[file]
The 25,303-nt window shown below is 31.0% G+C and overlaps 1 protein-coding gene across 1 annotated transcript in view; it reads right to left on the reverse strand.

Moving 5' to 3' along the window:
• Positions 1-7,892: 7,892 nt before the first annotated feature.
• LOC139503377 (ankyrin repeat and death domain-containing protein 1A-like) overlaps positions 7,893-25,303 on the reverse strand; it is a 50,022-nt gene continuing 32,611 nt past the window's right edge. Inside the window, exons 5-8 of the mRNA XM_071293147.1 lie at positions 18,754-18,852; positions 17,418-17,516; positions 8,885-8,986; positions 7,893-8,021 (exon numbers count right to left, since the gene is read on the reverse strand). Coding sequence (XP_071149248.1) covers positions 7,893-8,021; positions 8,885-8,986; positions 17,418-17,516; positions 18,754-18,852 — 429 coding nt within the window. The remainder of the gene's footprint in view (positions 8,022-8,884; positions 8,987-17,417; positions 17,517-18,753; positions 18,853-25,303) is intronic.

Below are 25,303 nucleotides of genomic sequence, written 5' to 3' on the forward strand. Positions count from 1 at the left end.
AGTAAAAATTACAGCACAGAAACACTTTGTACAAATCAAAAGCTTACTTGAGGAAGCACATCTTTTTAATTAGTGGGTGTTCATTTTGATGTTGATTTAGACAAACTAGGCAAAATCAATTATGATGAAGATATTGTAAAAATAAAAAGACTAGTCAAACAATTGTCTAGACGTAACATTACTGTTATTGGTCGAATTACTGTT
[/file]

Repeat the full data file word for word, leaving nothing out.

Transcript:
The 25,303-nt window shown below is 31.0% G+C and overlaps 1 protein-coding gene across 1 annotated transcript in view; it reads right to left on the reverse strand.

Moving 5' to 3' along the window:
• Positions 1-7,892: 7,892 nt before the first annotated feature.
• LOC139503377 (ankyrin repeat and death domain-containing protein 1A-like) overlaps positions 7,893-25,303 on the reverse strand; it is a 50,022-nt gene continuing 32,611 nt past the window's right edge. Inside the window, exons 5-8 of the mRNA XM_071293147.1 lie at positions 18,754-18,852; positions 17,418-17,516; positions 8,885-8,986; positions 7,893-8,021 (exon numbers count right to left, since the gene is read on the reverse strand). Coding sequence (XP_071149248.1) covers positions 7,893-8,021; positions 8,885-8,986; positions 17,418-17,516; positions 18,754-18,852 — 429 coding nt within the window. The remainder of the gene's footprint in view (positions 8,022-8,884; positions 8,987-17,417; positions 17,517-18,753; positions 18,853-25,303) is intronic.

Below are 25,303 nucleotides of genomic sequence, written 5' to 3' on the forward strand. Positions count from 1 at the left end.
AGTAAAAATTACAGCACAGAAACACTTTGTACAAATCAAAAGCTTACTTGAGGAAGCACATCTTTTTAATTAGTGGGTGTTCATTTTGATGTTGATTTAGACAAACTAGGCAAAATCAATTATGATGAAGATATTGTAAAAATAAAAAGACTAGTCAAACAATTGTCTAGACGTAACATTACTGTTATTGGTCGAATTACTGTT